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  • Come to West London Folk workshop

    Laurel Swift founded this in Year 2000, and it goes from strength to strength, regularly playing concerts and ceilidhs as the West London Folk Band.
    It all starts with tunes which she teaches in West London.
    It is held upstairs at West London Trade Union Club
    33-35 High Street, Acton, London, W3 6ND. Parking in nearby streets is fairly simple, lots of buses pass the door and Acton Central Overground station is 5mins walk.
    Monday evening term-times: 7:15pm - 9:15pm.
    Cost: £7.50 per night.
    Who comes? Bedroom musicians, beginner musicians, starting-again musicians, younger musicians, late bloomers, musicians that think they can only read the dots, musicians who worry that they can’t read the dots – you are all welcome.
    Use the Contact Form or email swiftlj (At) gmail.com to find out more (copy this email address and replace the (At) with @ and remove spaces).

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Bridget Cruise

Bridget Cruise

One of 4 airs composed by Turlough O’Carolan, 1670 – 25 March 1738, a blind Irish harper, in honour of his first and unrequited love for Bridget Cruise of County Longford

The young Turlough O’Carolan attended a school run by the Cruise family in nearby Cruicetown.
The Cruises were an Anglo-Norman family who had been Gaelicised over the centuries.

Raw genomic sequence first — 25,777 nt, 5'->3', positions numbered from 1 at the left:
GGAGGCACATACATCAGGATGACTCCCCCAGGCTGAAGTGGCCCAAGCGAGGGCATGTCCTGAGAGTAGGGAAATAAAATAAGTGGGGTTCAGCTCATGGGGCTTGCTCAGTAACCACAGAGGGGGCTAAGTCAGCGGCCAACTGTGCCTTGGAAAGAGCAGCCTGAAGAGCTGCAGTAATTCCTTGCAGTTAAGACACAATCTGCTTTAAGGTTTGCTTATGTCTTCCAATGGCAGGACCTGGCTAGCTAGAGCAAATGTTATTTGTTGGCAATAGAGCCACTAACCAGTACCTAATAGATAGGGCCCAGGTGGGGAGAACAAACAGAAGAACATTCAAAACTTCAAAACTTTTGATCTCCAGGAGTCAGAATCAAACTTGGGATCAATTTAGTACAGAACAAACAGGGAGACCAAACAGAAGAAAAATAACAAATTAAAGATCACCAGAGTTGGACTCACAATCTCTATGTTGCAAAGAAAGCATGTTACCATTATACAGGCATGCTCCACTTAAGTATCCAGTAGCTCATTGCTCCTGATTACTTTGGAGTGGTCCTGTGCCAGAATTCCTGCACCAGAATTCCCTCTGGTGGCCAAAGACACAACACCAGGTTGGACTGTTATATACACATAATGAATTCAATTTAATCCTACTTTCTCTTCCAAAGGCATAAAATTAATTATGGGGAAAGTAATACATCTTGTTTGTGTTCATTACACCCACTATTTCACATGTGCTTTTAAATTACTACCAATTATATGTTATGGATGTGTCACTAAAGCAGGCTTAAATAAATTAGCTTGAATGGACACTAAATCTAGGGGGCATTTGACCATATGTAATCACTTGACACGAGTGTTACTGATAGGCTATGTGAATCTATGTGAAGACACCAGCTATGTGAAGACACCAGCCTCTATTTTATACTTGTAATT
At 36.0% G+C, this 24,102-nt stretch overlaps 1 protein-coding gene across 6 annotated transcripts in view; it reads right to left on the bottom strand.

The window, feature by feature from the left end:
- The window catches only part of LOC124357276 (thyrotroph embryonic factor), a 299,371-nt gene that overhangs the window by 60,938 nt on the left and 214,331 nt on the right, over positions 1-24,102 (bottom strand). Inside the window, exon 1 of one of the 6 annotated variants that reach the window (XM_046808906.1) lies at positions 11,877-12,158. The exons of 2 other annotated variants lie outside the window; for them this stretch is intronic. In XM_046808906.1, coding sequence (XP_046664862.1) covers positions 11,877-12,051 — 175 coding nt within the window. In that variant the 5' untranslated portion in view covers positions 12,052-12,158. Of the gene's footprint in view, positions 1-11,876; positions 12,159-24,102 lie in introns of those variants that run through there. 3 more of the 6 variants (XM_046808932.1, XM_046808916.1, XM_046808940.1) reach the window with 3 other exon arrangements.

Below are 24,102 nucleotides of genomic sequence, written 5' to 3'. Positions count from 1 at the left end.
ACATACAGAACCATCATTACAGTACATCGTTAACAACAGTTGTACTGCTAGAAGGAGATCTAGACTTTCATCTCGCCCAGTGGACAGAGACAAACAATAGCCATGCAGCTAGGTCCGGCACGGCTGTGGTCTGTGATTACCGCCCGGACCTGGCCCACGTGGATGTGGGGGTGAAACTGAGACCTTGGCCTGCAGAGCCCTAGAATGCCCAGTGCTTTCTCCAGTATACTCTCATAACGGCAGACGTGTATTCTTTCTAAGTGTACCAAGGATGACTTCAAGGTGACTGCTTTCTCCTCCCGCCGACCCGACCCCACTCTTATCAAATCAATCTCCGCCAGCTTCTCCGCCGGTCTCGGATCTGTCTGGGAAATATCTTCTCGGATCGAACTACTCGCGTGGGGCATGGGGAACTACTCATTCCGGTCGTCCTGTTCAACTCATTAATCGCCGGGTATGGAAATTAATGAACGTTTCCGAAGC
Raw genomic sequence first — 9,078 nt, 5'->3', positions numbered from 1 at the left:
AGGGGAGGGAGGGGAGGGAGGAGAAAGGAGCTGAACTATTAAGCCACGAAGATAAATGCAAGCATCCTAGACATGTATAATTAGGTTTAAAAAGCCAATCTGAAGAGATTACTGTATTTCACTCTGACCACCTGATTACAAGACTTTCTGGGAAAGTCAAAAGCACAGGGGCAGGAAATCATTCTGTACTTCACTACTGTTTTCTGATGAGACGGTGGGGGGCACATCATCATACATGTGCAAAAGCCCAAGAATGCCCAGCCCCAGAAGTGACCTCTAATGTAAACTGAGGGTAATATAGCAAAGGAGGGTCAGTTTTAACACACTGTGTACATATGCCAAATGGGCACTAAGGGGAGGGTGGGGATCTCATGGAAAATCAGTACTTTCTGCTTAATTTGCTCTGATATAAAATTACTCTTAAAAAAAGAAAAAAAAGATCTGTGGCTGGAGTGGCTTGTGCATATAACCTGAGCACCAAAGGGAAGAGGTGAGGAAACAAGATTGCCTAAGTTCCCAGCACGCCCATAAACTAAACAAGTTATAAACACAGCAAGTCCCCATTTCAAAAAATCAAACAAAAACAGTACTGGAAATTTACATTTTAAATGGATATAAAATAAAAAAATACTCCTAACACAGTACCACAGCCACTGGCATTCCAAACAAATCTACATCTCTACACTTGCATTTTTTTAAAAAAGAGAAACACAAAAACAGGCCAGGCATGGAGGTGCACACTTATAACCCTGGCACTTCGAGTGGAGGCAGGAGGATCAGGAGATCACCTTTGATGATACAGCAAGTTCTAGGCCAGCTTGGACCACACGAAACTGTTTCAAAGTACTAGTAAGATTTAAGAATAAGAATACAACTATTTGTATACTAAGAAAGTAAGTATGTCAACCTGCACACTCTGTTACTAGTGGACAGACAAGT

Despite the loss of their property at nearby Brittas to the Bligh family in the Cromwellian Plantation of the 1650s,
they clung on in Cruicetown and Rahood and the family continued as patrons of native poetry, music and learning.
At the Cruise school Carolan met and fell in love with a daughter of the family, Bridget Cruise .
So intense was his affection for Bridget that in later years he composed four airs which bear her name and also three or four songs in her honour.
His friend Charles O’ Connor related that throughout his life Carolan always recalled Bridget with great affection.
Tradition has it that years later when Carolan was blind, the pair met again while on pilgrimage at Lough Derg.
When Bridget reached out to help the blind man, Carolan instantly recognised her by the touch of her hand and exclaimed in Irish:
“By the hand of my godfather, this is the hand of Bridget Cruise!”

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